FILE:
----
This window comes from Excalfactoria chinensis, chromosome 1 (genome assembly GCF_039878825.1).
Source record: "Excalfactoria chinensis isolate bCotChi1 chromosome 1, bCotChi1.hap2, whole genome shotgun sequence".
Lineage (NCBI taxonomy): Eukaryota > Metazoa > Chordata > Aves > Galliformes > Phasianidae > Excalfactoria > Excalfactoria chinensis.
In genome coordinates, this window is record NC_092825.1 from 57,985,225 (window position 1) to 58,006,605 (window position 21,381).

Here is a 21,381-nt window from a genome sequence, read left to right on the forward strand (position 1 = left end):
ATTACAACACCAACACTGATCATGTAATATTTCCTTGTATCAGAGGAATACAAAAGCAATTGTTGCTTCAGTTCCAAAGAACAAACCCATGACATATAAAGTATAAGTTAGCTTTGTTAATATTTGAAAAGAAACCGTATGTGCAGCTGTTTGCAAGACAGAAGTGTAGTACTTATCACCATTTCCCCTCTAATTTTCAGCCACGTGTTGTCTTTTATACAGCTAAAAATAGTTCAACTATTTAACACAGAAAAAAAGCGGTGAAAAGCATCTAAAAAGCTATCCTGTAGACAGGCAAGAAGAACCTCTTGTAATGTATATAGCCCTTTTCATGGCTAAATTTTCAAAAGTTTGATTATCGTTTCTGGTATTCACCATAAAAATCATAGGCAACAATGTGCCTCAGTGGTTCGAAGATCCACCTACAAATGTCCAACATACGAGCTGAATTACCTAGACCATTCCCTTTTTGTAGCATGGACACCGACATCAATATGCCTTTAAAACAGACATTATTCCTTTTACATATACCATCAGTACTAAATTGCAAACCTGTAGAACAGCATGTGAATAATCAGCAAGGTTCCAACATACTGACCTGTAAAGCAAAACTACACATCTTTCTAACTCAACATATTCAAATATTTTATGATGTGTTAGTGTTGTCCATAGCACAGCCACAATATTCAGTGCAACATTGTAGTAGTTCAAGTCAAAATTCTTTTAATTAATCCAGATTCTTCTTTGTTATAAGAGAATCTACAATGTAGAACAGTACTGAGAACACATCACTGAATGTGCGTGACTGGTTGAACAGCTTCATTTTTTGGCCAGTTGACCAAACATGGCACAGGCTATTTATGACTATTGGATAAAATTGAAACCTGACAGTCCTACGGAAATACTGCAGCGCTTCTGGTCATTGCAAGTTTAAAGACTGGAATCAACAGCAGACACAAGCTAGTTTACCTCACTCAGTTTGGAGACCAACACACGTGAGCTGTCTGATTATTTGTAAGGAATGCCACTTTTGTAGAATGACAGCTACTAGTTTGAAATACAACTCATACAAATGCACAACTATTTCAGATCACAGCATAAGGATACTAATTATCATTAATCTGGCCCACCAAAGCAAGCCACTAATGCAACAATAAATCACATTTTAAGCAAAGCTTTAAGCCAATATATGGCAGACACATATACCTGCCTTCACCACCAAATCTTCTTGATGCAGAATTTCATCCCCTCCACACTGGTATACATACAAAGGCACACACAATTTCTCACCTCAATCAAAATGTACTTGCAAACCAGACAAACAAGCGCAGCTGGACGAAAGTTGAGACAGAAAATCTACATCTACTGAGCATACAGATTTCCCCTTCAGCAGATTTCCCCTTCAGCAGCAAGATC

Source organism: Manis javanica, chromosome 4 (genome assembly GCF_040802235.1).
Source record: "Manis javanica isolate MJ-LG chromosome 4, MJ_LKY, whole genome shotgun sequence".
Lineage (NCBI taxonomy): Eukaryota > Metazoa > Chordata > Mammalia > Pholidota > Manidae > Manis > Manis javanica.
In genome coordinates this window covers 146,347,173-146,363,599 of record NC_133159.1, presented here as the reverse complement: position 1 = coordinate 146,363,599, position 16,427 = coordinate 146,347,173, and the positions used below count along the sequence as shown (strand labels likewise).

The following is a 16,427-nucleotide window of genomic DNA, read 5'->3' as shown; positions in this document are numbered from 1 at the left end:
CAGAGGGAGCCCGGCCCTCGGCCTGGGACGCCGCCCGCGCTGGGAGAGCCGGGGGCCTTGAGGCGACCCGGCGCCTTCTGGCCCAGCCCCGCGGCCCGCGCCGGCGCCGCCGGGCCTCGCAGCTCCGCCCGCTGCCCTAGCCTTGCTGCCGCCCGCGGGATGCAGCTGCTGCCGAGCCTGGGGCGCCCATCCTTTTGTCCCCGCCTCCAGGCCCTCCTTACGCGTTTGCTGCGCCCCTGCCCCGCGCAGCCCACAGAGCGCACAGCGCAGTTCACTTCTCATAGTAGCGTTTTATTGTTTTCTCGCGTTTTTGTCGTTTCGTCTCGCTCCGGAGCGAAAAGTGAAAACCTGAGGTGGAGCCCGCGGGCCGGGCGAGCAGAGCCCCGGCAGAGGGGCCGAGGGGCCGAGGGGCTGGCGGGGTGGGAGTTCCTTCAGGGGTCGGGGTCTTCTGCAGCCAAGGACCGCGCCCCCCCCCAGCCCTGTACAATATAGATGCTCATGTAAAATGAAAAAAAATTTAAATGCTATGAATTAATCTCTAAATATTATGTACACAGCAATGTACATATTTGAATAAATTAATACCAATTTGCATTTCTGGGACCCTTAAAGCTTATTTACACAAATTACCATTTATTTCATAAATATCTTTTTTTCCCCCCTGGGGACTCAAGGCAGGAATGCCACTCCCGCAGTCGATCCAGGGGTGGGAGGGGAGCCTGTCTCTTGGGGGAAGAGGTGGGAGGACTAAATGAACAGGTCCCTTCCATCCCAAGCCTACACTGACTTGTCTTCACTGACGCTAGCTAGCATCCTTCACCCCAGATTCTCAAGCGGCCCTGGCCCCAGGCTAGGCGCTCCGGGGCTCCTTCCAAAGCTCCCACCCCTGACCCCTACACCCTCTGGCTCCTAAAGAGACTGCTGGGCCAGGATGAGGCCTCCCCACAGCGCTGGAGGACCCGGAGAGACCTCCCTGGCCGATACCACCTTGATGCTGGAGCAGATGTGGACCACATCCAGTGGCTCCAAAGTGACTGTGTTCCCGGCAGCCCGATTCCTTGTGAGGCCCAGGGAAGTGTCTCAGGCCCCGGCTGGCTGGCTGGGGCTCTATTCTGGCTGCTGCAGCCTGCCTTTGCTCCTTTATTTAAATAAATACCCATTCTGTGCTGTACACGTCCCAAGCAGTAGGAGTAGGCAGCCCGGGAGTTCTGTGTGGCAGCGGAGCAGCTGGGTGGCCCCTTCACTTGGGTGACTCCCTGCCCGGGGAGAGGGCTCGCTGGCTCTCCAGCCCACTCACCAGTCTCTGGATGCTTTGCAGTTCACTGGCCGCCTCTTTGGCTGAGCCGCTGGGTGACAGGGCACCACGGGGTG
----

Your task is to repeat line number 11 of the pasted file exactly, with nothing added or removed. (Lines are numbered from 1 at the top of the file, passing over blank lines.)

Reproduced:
The following is a 16,427-nucleotide window of genomic DNA, read 5'->3' as shown; positions in this document are numbered from 1 at the left end: